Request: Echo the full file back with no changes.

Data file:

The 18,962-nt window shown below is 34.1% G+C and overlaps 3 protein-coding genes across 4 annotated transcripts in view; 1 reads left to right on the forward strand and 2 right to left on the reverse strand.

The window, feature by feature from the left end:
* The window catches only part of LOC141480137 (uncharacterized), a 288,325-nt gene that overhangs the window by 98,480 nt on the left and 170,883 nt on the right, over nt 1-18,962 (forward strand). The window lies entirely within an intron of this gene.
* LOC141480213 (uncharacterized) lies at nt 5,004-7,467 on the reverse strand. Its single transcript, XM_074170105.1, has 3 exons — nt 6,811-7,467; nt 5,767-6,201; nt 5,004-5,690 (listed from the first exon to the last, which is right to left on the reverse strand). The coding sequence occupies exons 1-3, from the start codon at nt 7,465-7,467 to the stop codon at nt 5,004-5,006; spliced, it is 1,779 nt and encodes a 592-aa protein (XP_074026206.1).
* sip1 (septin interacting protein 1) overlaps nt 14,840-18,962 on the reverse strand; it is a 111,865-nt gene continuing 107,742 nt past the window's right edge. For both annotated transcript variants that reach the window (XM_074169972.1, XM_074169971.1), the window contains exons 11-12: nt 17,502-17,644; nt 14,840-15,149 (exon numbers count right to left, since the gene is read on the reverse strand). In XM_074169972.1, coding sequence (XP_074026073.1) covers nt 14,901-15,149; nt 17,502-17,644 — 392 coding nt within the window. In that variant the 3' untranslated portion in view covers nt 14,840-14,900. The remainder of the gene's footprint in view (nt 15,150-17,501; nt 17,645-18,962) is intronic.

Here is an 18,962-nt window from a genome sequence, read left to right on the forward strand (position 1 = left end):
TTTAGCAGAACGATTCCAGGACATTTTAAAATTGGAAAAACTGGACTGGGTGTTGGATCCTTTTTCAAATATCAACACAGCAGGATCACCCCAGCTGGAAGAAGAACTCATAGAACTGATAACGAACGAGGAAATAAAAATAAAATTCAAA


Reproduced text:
The 18,962-nt window shown below is 34.1% G+C and overlaps 3 protein-coding genes across 4 annotated transcripts in view; 1 reads left to right on the forward strand and 2 right to left on the reverse strand.

The window, feature by feature from the left end:
* The window catches only part of LOC141480137 (uncharacterized), a 288,325-nt gene that overhangs the window by 98,480 nt on the left and 170,883 nt on the right, over nt 1-18,962 (forward strand). The window lies entirely within an intron of this gene.
* LOC141480213 (uncharacterized) lies at nt 5,004-7,467 on the reverse strand. Its single transcript, XM_074170105.1, has 3 exons — nt 6,811-7,467; nt 5,767-6,201; nt 5,004-5,690 (listed from the first exon to the last, which is right to left on the reverse strand). The coding sequence occupies exons 1-3, from the start codon at nt 7,465-7,467 to the stop codon at nt 5,004-5,006; spliced, it is 1,779 nt and encodes a 592-aa protein (XP_074026206.1).
* sip1 (septin interacting protein 1) overlaps nt 14,840-18,962 on the reverse strand; it is a 111,865-nt gene continuing 107,742 nt past the window's right edge. For both annotated transcript variants that reach the window (XM_074169972.1, XM_074169971.1), the window contains exons 11-12: nt 17,502-17,644; nt 14,840-15,149 (exon numbers count right to left, since the gene is read on the reverse strand). In XM_074169972.1, coding sequence (XP_074026073.1) covers nt 14,901-15,149; nt 17,502-17,644 — 392 coding nt within the window. In that variant the 3' untranslated portion in view covers nt 14,840-14,900. The remainder of the gene's footprint in view (nt 15,150-17,501; nt 17,645-18,962) is intronic.

Here is an 18,962-nt window from a genome sequence, read left to right on the forward strand (position 1 = left end):
TTTAGCAGAACGATTCCAGGACATTTTAAAATTGGAAAAACTGGACTGGGTGTTGGATCCTTTTTCAAATATCAACACAGCAGGATCACCCCAGCTGGAAGAAGAACTCATAGAACTGATAACGAACGAGGAAATAAAAATAAAATTCAAA